Haskell Learners' Group (Week 1)
By Walker Malling and Richard Cook, 2018/4/4
A recap of what we talked about during the first meeting of the all-new Haskell Learners’ Group meetings in Seattle
We went round the room to introduce ourselves and gauge the level of experience of each attendee.
What is Stack?
- In the world of Haskell compilers, we only really care about GHC, the Glasgow Haskell Compiler. And once you choose a compiler, your concern narrows to which version of the compiler.
- Haskell has undergone a lot of changes in the past 6 years, so this is not a trivial matter.
- Libraries and packages are dependent on certain versions of GHC.
- Cabal is Haskell’s common architecture for packaging libraries and programs.
- Hackage is Haskell’s most well-known repository for open-source packages.
- Stackage is “stable” Hackage. The idea is to take LTS (long-term support) snapshots of all stable packages on Hackage that build on certain versions of GHC.
- Stack is a build tool/manager, which lets you manage (sandbox) versions of GHC for your projects, and resolve packages that work with that version of GHC.
- Currently, LTS 11.3 is the latest snapshot, and we can configure our project (or our global environment) to use that LTS snapshot to resolve a version of GHC and packages that build on it.
- For our purposes, any reasonably recent version of Stack will be sufficient: most people in attendance had at 1.6.x.
- You can check the version of Stack on your system with
Modify your global Stack configuration
UPDATE: It turns out that this is not true (see
this issue in GitHub). It is not currently possible to
specify a default resolver globally. Instead, you’ll need to explicitly pass
--resolver=lts-11.3 on the command line or edit your project-level
Create a new project
stack new hello-seattle simple
UPDATE: Again, you’ll need to explicitly specifier a resolver if the default is not appropriate. Since LTS 11.3 is the current default, this is OK for the time being. To lock to this version in the future:
stack new hello-seattle simple --resolver=lts-11.3
Build the project
This builds your project and creates the resulting binary in a subdirectory
.stack-work directory in your project’s root. Typically, you’ll
want to add
.stack-work to your
.gitignore file if you’re using Git version
control for your project since you won’t want to check binaries in.
AWS Lambda and native binaries
Rambling aside by Richard
Note that, while AWS Lambda doesn’t directly advertise runtime support for Haskell programs, you can distribute native binaries. By default, Stack generates statically-linked binaries which can easily be bundled up and deployed to Lambda.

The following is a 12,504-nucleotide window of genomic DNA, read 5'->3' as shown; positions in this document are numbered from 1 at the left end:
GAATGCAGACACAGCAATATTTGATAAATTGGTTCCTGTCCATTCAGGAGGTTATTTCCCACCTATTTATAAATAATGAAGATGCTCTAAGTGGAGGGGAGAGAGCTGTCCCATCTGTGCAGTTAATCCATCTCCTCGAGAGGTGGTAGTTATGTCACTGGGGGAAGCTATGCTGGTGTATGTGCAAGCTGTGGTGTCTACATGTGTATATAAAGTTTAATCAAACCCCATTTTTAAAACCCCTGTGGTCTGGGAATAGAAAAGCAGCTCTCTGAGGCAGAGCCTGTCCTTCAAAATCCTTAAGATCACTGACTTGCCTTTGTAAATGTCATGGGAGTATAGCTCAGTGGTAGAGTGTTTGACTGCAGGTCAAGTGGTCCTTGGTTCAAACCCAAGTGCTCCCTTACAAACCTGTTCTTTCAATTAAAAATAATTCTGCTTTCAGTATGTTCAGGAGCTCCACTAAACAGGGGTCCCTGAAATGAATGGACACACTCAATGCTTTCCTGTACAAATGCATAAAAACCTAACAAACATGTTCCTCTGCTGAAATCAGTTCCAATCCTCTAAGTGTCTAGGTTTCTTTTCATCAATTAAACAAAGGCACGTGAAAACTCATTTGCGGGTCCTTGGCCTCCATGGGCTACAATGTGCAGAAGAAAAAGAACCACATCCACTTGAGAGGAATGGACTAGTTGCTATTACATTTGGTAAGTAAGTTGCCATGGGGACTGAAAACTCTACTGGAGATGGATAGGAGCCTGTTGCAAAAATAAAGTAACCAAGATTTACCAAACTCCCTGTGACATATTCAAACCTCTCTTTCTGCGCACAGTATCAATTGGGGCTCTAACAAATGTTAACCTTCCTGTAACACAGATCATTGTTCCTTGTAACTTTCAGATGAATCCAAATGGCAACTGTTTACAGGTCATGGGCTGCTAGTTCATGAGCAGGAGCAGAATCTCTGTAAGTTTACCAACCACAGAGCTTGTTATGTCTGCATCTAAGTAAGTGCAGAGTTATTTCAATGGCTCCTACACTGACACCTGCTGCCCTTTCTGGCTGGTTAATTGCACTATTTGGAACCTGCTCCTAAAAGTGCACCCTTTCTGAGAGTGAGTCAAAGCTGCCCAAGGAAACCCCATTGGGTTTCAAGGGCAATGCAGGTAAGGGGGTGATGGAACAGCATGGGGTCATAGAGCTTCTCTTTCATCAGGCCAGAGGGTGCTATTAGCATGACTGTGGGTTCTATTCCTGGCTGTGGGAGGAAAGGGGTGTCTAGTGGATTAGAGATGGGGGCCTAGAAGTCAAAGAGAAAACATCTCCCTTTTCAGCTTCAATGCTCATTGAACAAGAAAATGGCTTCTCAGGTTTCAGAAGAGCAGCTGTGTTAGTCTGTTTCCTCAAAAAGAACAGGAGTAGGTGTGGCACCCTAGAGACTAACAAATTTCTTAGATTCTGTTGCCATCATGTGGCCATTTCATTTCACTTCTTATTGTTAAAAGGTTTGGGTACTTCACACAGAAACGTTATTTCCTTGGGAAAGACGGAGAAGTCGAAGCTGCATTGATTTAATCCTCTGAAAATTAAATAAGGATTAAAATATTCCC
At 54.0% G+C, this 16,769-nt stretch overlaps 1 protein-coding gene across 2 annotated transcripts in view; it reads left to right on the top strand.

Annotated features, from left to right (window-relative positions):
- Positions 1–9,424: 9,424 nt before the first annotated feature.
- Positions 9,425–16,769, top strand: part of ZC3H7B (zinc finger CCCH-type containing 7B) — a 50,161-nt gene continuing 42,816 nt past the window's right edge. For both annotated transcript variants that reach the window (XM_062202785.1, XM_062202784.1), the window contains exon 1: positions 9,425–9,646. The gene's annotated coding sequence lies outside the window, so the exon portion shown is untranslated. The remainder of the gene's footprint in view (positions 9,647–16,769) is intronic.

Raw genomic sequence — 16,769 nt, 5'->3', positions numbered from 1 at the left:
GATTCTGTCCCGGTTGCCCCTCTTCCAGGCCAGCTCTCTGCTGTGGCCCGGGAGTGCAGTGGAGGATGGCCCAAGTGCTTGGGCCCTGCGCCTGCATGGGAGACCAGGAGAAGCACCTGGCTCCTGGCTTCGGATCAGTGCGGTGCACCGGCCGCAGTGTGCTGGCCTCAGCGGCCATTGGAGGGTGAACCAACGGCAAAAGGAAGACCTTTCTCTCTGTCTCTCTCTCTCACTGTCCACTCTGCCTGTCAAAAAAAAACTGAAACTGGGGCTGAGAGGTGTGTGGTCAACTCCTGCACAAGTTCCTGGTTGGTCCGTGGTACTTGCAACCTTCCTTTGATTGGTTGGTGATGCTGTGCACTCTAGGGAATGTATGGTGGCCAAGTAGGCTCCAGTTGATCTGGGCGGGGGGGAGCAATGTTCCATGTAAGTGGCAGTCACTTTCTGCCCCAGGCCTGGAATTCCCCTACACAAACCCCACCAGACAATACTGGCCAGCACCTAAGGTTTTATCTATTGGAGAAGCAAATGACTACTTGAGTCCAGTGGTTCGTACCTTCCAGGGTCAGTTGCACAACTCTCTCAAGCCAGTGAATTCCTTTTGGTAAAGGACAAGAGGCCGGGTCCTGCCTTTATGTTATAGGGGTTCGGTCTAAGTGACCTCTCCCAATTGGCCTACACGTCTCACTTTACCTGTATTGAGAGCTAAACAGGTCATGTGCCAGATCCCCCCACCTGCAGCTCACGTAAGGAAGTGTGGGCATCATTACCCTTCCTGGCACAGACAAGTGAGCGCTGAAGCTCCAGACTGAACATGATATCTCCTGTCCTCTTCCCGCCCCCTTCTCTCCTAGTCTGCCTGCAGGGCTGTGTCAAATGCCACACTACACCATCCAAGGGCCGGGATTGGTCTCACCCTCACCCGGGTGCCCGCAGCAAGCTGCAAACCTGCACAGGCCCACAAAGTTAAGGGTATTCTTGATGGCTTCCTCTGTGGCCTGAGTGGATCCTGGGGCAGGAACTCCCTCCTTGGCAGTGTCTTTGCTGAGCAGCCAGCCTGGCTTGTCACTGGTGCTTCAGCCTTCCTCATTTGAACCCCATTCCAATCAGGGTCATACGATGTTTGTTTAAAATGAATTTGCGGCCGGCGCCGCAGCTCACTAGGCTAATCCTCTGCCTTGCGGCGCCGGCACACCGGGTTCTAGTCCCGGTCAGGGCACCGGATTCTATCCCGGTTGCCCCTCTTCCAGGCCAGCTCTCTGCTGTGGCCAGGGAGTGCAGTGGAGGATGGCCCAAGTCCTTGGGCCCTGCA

I (Richard) have written a series of blog posts on using Haskell to interact with AWS services (built on the really cool Amazonka family of Haskell packages. Note that Amazonka makes pretty heavy use of lenses which we’ll learn about later.
stack exec hello-seattle
To install a copy of your executable to a location on your system search path,
i.e. somewhere on the
PATH environment variable, for example at
~/.local/bin/hello-seattle in this case:
stack install hello-seattle
Build and run in one step
stack build --exec hello-seattle
View Stack paths
List all of Stack’s special paths:
Launch GHCi REPL
||Returns the type signature of the given expression|
||Shows the kind of a given type|
||Returns general info about a given name|
||Shell out to execute a command|
||If you have a source file loaded, this will open your system default editor to the referenced line|
This command will determine the appropriate version of GHC/GHCi to use based on
stack.yaml or the global configuration file in effect. When
run as part of a project, all the packages referenced in your
will also be available to import functions from.
Other Stack commands mentioned but not demonstrated
stack test: to run test targets
stack bench: to run benchmark targets
stack haddock: to generate documentation
stack templates: to list available project templates
stack upgrade: to upgrade to latest version of Stack tool
stack uninstallis a no-op
A brief look at our
module Main where main :: IO () main = do putStrLn "hello world"
IOis a generic type and unit
()is its argument
- Unit is (roughly) analogous to
voidin languages such as Java/C/C++/C#
dois syntactic sugar for
>>(“then”), and is used to sequence actions
Discussion of course materials and formats
We rounded out the evening by talking about what form future meetings of the learners’ group should take.